At the royal palace in The Hague, a Radford University alumnus presented his credentials to Queen Beatrix and took over June 29 as Sri Lanka’s ambassador to the Netherlands.
“It was a very traditional, very formal experience,” said Buddhi Athauda ’93, MBA ’98. “We rode in a carriage flanked by guards to the Noordeinde Royal Palace, where the band played our national anthem and I was presented for a discussion with the queen."
As ambassador, Athauda has a “24/7” job as official representative of Sri Lanka and his compatriots to institutions in The Hague. He promotes Sri Lanka’s culture, trade and bilateral relations with Netherlands and its people, and represents his country at The Hague’s several international justice organizations and to its United Nations delegation. Among his duties, he serves as a permanent representative to the Organization for the Prohibition of Chemical Weapons (OPCW), which represents about 98 percent of the global population and an equal portion of the worldwide chemical industry.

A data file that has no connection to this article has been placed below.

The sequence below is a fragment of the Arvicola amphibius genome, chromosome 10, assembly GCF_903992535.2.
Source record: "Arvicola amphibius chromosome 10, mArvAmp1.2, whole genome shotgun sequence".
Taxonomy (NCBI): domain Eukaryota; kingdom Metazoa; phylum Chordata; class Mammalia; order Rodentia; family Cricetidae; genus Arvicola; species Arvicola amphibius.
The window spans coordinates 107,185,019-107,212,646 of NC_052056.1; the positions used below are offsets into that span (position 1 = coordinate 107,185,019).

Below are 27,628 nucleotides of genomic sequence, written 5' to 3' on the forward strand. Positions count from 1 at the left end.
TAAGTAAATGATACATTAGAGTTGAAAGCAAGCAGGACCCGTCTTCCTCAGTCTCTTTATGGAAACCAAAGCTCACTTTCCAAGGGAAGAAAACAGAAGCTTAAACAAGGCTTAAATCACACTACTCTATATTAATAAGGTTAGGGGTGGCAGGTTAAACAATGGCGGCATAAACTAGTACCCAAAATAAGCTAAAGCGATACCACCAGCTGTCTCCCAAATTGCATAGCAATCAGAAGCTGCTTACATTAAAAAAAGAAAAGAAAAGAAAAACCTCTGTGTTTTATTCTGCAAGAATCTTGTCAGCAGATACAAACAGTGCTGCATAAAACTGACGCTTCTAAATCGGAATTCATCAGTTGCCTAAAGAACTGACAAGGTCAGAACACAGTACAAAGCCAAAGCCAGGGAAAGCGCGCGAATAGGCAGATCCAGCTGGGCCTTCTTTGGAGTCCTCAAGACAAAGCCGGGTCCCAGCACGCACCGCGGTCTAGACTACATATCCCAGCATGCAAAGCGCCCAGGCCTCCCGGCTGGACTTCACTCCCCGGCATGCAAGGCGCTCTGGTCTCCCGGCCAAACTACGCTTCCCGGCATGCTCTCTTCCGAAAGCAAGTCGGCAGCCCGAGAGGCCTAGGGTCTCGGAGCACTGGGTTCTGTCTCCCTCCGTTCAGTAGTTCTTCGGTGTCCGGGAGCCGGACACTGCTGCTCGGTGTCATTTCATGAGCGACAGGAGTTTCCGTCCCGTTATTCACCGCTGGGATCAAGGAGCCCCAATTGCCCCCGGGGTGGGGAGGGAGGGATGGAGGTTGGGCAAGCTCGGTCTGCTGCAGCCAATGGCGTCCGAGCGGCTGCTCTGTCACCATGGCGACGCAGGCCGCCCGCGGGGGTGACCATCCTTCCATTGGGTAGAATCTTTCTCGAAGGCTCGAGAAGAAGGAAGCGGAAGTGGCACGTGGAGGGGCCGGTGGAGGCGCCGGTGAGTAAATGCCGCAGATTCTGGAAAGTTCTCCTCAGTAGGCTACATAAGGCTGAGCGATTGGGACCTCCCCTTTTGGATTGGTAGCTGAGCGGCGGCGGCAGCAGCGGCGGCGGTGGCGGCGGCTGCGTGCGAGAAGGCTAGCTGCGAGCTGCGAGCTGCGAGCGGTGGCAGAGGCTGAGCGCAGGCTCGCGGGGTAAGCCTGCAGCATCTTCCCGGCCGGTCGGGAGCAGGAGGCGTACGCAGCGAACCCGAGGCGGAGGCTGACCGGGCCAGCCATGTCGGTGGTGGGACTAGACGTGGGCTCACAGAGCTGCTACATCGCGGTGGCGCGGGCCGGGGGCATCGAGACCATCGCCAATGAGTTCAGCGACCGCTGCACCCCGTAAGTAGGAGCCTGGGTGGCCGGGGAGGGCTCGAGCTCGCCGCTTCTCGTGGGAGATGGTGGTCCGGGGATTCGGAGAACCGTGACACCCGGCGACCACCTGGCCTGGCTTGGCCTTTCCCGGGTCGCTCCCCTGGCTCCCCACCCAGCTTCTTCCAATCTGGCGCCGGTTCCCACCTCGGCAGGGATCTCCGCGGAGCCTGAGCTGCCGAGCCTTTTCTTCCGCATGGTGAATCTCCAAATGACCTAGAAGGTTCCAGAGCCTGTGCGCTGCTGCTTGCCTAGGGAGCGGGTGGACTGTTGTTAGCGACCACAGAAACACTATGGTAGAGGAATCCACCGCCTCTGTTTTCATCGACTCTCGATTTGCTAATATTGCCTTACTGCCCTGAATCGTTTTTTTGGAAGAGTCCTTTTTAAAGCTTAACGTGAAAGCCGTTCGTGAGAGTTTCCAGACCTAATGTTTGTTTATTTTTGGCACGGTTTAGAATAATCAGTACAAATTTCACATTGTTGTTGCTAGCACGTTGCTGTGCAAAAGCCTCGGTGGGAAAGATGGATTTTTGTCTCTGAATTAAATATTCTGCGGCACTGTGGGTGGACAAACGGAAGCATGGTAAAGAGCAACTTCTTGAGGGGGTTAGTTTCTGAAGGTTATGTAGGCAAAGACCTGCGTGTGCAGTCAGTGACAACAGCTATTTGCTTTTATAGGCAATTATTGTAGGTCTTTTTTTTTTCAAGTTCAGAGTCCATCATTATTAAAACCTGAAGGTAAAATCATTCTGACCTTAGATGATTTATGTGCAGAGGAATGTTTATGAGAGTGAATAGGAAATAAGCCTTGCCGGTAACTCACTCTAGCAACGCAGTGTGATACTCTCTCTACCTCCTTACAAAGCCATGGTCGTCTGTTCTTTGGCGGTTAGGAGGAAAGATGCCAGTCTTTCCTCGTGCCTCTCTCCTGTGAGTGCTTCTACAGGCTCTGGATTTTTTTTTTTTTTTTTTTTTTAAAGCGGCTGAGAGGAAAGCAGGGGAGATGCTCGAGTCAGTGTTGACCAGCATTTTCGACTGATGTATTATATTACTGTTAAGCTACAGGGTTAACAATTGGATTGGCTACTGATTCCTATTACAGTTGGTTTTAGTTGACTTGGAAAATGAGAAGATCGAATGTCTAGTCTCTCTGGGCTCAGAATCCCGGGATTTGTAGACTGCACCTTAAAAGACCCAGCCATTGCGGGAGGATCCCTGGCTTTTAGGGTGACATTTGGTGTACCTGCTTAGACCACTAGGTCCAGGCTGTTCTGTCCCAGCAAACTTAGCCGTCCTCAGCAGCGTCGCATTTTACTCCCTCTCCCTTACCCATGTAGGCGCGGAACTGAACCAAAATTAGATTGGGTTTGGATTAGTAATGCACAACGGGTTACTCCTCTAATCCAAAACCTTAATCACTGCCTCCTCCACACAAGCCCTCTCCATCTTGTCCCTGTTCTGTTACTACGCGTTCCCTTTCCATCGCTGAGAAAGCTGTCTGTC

Athauda’s diplomatic career followed a business career that began in 1996, when he was one of the first employees of a startup company, Iridium, that went on to revolutionize international telecommunications with the first mobile satellite telephone.
“Those were the boom days,” he said. “We raised $7.5 billion and put Iridium’s first satellite in the sky. We were also one of the pioneering multinational companies to open the Indian market.”
In 2007, Athauda entered the Sri Lankan diplomatic corps as part of the country’s delegation to Germany. He served as consul general in Frankfurt, where he represented and promoted Sri Lankan interests in the six surrounding German states.
Reflecting on his time at Radford University, Athauda is quick to acknowledge its characteristic combination of academics and personal attention. “RU really helped me. My professors were true teachers with a passion for teaching who took an interest in me and went out of their way to stretch a kid and his talents.”
Citing the value of social skills to both his business and diplomatic careers, Athauda said the university was a safe platform to develop his skills in that critical area.
Athauda’s advice to current RU students is to be aggressive in developing a global perspective through international experiences. “As international citizens, we have no choice but to be part of the international community. For one’s own personal sake and for the sake of the international community, we each need to make a conscious effort. Growth is happening across the globe. To stay competitive, America needs penetration into the emerging markets where the opportunities are.”